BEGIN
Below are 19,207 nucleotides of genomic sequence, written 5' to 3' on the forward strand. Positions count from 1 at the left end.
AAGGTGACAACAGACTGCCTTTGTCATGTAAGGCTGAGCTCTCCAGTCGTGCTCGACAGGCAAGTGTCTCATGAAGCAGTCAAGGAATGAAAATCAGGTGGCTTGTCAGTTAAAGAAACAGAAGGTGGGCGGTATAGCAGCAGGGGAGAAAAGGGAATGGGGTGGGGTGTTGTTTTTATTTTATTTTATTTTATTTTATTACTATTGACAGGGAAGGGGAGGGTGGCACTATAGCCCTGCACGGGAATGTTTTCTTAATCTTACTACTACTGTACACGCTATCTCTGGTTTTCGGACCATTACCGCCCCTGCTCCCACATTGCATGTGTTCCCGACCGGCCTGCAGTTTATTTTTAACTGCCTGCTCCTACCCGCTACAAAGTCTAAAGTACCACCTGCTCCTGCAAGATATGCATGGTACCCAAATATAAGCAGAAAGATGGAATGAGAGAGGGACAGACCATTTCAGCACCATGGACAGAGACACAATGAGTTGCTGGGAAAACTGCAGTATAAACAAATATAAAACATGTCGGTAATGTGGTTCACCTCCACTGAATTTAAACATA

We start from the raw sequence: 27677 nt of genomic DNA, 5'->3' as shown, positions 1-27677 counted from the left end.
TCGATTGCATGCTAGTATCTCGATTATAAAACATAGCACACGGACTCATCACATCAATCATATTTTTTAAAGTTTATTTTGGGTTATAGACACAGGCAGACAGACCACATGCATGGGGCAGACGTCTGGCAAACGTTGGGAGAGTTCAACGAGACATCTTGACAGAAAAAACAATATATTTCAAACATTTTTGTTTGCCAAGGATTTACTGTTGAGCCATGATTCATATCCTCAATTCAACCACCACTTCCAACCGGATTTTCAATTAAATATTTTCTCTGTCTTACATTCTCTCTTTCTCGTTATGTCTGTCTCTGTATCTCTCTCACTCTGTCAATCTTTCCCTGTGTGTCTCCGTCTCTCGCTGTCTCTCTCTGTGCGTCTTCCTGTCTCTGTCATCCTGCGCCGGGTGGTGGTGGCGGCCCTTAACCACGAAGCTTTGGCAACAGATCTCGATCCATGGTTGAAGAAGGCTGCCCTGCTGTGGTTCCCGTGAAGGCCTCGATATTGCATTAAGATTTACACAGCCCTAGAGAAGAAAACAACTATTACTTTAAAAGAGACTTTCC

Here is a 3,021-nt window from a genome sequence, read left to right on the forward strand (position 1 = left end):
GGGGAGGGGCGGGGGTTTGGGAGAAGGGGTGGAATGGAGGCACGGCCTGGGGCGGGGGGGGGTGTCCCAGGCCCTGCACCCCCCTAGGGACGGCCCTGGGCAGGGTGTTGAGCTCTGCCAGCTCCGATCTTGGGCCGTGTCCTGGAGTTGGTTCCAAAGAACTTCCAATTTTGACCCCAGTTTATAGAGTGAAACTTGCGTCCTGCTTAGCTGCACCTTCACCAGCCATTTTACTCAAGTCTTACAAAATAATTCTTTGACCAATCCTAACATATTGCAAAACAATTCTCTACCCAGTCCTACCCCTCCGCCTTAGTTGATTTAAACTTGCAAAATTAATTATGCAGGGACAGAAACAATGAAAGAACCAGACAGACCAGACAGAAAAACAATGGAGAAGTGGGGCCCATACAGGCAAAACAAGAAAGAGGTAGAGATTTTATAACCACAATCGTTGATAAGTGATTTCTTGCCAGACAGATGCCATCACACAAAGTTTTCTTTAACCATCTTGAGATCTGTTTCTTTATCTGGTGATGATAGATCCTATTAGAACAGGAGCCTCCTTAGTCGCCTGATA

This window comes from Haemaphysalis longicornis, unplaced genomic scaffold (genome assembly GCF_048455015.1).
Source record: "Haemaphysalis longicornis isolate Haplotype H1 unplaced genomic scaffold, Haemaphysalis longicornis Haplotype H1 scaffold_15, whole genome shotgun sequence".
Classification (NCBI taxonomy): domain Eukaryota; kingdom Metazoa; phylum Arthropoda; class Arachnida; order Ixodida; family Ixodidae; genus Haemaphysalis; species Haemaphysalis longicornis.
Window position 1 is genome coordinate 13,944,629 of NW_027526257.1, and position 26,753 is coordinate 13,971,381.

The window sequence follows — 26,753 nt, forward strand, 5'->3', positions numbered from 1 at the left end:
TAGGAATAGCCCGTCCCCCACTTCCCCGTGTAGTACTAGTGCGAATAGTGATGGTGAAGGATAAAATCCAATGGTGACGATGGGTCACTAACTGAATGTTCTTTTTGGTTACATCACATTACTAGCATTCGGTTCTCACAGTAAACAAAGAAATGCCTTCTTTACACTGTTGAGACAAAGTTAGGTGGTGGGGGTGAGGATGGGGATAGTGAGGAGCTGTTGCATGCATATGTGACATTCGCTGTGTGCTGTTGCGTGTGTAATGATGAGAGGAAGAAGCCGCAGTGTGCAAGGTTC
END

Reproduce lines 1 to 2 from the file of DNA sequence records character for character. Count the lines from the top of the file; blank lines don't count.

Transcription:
Below are 19,207 nucleotides of genomic sequence, written 5' to 3' on the forward strand. Positions count from 1 at the left end.
AAGGTGACAACAGACTGCCTTTGTCATGTAAGGCTGAGCTCTCCAGTCGTGCTCGACAGGCAAGTGTCTCATGAAGCAGTCAAGGAATGAAAATCAGGTGGCTTGTCAGTTAAAGAAACAGAAGGTGGGCGGTATAGCAGCAGGGGAGAAAAGGGAATGGGGTGGGGTGTTGTTTTTATTTTATTTTATTTTATTTTATTACTATTGACAGGGAAGGGGAGGGTGGCACTATAGCCCTGCACGGGAATGTTTTCTTAATCTTACTACTACTGTACACGCTATCTCTGGTTTTCGGACCATTACCGCCCCTGCTCCCACATTGCATGTGTTCCCGACCGGCCTGCAGTTTATTTTTAACTGCCTGCTCCTACCCGCTACAAAGTCTAAAGTACCACCTGCTCCTGCAAGATATGCATGGTACCCAAATATAAGCAGAAAGATGGAATGAGAGAGGGACAGACCATTTCAGCACCATGGACAGAGACACAATGAGTTGCTGGGAAAACTGCAGTATAAACAAATATAAAACATGTCGGTAATGTGGTTCACCTCCACTGAATTTAAACATA